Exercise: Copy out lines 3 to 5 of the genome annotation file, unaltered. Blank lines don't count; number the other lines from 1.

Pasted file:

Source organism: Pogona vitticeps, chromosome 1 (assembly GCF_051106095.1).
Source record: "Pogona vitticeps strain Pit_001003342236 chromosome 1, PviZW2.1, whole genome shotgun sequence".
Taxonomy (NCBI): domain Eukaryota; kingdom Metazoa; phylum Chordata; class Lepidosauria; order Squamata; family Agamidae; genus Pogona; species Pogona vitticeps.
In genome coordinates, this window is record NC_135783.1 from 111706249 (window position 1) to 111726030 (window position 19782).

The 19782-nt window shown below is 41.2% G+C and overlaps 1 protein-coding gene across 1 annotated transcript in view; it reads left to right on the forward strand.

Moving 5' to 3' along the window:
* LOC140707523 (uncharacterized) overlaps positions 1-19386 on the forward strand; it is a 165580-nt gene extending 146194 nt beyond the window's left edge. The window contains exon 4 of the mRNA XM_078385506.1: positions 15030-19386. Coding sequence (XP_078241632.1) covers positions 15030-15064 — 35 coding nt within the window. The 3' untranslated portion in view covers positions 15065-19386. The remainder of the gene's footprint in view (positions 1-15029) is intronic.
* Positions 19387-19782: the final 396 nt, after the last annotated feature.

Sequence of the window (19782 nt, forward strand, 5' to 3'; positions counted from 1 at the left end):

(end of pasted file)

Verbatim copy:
Taxonomy (NCBI): domain Eukaryota; kingdom Metazoa; phylum Chordata; class Lepidosauria; order Squamata; family Agamidae; genus Pogona; species Pogona vitticeps.
In genome coordinates, this window is record NC_135783.1 from 111706249 (window position 1) to 111726030 (window position 19782).

The 19782-nt window shown below is 41.2% G+C and overlaps 1 protein-coding gene across 1 annotated transcript in view; it reads left to right on the forward strand.